HPE this week unveiled plans to release the new composable architecture early next year. It’s being called Synergy, and HPE CEO Meg Whitman claimed the product was revolutionary.
We were suspicious because it involved the non-word Synergy and the word composable which keeps getting underlined by our word processor as being made up. Tech companies use the word synergy and made up words when they are describing a non-event and hope that managers will nod when they see the outfit is talking jargon.
Dell also slagged off HPE’s new “composable” Synergy architecture, saying the new infrastructure product is impractical, expensive and doomed to be one of the IT market’s “derelict big ideas”.
Writing in his Dell bog, Dell fellow Robert Hormuth attacked the idea of composable infrastructure and the fact that it is “being driven by a single company”.
Hormuth said punters don’t want their infrastructure composable. They want approaches that work across many vendors and many technologies.
“Organisations require solutions that are simple, inexpensive, agile and scalable over proprietary, monolithic and expensive,” he said.
He said that the HP idea was only supported by HP. It is not open so it lacks flexibility and choice. “We’re looking forward to the evolution of standards-based approaches for composable infrastructure – which will inevitably increase customer choices and leverage expertise by controlling cost. After all, the marketplace is littered with derelict big ideas that were pushed by a single enterprise technology vendor. Right now, composable infrastructure could be one of those big ideas.”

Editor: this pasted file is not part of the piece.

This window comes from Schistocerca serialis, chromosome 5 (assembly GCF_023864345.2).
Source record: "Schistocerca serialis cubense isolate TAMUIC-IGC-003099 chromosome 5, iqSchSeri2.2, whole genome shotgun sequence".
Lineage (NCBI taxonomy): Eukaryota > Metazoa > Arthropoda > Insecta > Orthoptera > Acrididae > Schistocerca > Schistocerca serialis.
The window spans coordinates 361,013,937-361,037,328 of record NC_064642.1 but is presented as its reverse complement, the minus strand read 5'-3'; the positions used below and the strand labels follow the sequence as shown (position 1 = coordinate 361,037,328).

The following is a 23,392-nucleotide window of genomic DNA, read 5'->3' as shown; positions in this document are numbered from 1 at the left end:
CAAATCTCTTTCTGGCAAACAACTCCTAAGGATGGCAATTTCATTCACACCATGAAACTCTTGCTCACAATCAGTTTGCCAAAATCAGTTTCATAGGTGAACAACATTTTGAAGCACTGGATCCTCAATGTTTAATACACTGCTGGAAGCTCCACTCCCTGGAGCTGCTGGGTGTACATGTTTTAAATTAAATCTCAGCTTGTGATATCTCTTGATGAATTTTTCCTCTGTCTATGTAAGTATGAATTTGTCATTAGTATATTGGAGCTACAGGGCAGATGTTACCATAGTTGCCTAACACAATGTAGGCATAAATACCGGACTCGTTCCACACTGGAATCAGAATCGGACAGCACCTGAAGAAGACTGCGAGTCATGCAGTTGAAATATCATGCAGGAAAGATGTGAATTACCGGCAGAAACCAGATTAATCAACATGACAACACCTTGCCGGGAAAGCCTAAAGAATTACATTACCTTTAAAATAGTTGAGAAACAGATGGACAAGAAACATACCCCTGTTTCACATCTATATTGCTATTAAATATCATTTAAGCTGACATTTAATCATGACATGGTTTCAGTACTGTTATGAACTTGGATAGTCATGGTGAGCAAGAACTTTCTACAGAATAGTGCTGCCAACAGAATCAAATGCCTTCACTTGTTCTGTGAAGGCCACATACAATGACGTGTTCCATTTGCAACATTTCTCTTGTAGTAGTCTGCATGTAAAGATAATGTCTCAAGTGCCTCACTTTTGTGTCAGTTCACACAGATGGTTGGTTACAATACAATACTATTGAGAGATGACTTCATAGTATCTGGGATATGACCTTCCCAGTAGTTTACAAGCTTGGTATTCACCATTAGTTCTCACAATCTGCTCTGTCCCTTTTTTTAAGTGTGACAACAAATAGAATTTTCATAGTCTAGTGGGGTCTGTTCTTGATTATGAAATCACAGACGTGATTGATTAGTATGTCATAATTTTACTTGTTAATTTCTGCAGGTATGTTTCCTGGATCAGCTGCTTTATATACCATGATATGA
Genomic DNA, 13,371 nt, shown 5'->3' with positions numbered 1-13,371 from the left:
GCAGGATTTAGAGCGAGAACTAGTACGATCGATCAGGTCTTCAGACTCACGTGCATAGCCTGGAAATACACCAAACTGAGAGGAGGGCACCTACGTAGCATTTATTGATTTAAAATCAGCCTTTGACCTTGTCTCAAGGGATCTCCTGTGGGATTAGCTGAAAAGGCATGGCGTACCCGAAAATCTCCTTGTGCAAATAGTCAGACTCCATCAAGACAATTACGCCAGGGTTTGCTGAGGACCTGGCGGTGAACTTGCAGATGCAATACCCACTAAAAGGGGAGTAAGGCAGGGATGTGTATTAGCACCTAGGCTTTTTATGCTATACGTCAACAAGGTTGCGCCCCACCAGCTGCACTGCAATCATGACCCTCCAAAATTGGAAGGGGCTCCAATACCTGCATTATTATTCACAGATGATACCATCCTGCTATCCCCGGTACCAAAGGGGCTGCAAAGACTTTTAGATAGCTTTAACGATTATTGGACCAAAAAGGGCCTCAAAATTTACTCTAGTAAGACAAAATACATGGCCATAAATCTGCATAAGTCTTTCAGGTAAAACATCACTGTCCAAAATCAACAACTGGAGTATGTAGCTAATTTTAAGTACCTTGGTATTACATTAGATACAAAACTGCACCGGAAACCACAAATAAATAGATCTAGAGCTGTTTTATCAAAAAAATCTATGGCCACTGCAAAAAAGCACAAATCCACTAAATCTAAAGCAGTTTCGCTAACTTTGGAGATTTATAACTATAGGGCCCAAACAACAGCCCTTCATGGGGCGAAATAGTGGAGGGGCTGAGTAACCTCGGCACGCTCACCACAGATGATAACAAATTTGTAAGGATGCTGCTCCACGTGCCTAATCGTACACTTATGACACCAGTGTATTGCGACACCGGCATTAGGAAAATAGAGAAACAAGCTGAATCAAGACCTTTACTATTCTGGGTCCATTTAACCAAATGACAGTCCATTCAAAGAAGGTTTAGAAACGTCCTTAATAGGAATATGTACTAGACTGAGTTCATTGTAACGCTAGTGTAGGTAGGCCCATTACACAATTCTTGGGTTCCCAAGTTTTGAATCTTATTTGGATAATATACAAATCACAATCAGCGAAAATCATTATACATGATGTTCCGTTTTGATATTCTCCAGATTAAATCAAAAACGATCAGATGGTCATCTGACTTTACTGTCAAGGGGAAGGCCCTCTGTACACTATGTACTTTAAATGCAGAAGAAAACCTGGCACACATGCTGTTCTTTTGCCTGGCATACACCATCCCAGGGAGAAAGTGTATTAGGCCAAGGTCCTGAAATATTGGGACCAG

Hormuth, in his blog post, touted Dell’s Active System Manager architecture as more practical, affordable and flexible than composable infrastructure.
HPE Vice President Paul Miller told CRN, “If you don’t have a composable infrastructure yet, then of course it is not practical for you to sell one. What is not practical about having a system that gives you fluid pools of compute, storage and fabric, that enables you to stand up infrastructure for a workload in three minutes or less?”
The new HPE architecture is being billed as the first ever designed to bridge traditional and cloud-native applications into fluid resource pools that can be deployed at “cloud speed.” That could eliminate the big advantage that Amazon Web Services has had over internal IT departments that have struggled to provision workloads instantly like AWS can.